One of the most enduring epithets for Hamas, right up there with “terrorist,” is “proxy.” If you Google “Hamas Iran proxy,” you get 1,750,000 hits. The idea that the relationship between Sunni Hamas, the Gaza affiliate of the Muslim Brotherhood, and Shia Iran was merely a marriage of convenience and not a true love match is rejected by those who forget that most enduring maxim of Middle East politics: “The enemy of my enemy is my friend.” And implicit in that maxim are two more words: “for now.”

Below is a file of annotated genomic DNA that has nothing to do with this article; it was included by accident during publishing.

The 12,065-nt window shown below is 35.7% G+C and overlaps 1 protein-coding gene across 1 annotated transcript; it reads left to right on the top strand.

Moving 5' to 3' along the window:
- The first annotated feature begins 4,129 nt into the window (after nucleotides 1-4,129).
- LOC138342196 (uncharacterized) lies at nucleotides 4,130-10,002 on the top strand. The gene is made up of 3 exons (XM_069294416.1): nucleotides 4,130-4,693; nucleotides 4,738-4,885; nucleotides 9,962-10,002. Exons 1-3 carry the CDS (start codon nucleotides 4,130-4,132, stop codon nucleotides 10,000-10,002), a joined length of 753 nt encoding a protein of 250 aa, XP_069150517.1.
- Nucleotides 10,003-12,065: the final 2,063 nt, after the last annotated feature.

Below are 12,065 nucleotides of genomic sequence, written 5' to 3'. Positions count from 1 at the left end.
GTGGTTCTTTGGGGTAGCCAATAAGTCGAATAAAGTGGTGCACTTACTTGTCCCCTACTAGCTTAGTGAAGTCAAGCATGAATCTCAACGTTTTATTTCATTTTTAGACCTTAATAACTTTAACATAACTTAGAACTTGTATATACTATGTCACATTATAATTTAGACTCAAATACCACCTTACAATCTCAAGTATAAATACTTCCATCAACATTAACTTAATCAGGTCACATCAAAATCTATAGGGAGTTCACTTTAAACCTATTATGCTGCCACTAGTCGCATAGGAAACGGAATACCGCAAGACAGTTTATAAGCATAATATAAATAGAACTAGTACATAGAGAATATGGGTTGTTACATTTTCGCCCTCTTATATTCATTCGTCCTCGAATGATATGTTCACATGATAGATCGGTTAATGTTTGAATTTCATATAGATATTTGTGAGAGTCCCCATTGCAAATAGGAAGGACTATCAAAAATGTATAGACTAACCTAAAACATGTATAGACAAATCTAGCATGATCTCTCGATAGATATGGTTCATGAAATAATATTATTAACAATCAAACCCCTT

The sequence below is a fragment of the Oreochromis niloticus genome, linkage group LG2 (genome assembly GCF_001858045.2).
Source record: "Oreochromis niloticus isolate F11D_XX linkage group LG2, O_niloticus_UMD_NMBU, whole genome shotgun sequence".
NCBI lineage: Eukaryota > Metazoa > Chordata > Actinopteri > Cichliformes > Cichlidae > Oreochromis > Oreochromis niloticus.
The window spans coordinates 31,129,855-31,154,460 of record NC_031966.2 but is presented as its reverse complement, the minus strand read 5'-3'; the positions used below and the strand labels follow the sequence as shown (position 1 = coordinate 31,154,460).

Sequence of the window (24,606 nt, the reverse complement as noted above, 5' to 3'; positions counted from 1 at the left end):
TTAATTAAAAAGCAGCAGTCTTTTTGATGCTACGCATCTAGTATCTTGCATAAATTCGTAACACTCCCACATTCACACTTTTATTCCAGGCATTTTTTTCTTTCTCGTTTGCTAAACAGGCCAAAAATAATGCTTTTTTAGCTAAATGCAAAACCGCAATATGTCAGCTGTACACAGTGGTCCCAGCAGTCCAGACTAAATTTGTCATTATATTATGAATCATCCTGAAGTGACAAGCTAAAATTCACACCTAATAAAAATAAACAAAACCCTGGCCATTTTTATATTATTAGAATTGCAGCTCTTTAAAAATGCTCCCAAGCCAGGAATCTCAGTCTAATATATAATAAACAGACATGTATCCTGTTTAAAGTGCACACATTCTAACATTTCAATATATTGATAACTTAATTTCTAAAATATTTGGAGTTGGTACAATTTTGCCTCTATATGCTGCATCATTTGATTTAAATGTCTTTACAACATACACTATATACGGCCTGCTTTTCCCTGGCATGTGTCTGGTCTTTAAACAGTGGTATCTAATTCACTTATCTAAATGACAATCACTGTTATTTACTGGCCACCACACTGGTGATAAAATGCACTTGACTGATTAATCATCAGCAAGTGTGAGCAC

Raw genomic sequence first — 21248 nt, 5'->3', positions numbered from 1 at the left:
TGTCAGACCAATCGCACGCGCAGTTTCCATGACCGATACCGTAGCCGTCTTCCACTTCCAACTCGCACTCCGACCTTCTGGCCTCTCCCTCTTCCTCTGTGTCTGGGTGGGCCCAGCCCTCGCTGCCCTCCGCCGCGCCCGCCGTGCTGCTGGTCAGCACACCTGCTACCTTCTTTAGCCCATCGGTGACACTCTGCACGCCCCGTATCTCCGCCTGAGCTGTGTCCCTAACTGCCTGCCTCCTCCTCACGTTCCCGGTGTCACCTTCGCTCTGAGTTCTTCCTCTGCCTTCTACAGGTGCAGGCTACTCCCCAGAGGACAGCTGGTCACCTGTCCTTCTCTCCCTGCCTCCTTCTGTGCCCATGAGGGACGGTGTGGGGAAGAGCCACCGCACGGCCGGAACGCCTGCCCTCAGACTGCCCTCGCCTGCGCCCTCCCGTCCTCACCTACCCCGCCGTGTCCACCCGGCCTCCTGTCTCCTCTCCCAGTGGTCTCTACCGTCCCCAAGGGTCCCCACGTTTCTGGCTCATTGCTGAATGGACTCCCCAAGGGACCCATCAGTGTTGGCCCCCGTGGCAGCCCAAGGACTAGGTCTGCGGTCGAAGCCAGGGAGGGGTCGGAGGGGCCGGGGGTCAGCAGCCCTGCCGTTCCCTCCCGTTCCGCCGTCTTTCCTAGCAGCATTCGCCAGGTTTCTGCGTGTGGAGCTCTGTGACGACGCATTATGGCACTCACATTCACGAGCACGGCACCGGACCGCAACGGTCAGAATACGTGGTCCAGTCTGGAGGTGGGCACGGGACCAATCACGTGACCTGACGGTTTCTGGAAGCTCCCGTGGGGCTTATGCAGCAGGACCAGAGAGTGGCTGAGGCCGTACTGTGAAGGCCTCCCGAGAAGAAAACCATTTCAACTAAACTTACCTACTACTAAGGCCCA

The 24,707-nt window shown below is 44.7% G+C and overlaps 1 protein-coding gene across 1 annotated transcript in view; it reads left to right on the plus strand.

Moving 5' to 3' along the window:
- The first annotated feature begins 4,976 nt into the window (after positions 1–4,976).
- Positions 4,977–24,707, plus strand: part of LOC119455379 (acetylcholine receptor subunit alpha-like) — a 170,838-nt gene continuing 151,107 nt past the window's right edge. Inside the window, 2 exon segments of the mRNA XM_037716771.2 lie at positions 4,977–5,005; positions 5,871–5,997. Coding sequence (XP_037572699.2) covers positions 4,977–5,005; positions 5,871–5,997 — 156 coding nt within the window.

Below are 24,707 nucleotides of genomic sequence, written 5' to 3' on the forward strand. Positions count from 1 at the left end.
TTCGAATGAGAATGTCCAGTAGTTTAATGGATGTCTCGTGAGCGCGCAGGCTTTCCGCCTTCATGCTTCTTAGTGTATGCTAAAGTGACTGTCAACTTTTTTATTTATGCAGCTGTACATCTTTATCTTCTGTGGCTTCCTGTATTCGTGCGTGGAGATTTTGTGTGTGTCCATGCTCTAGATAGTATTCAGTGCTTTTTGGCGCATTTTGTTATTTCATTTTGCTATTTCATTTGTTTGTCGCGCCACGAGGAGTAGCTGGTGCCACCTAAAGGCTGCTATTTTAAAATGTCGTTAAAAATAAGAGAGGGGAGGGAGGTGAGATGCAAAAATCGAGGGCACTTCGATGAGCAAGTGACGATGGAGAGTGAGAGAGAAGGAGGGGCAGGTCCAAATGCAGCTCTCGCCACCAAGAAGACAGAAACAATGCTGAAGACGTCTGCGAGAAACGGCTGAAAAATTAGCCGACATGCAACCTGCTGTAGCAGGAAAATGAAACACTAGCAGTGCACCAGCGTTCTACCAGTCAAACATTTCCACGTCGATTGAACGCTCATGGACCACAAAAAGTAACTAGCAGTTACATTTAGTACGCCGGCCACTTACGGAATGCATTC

This conventional wisdom is due for a makeover. On January 17, a Ha’aretz headline announced “Hamas brutally assaults Shi'a worshippers in Gaza.” The article reported that Hamas fears “growing Iranian influence in Gaza.” But for years, we have been told that it is Hamas itself that represents Iranian influence in Gaza. What gives?

Further down in the article, the picture begins to make sense when we read that Palestinian Islamic Jihad (PIJ) members in Gaza are “converting” to Shiism. For Hamas, the “Arab spring” does not lead to a “summer of roses and wine” (with apologies to Gilbert and Sullivan). A day later Khaled Meshal, the head of the organization, still based in Damascus, unexpectedly announced his resignation. The regional picture is changing, and Hamas is trying to catch up.

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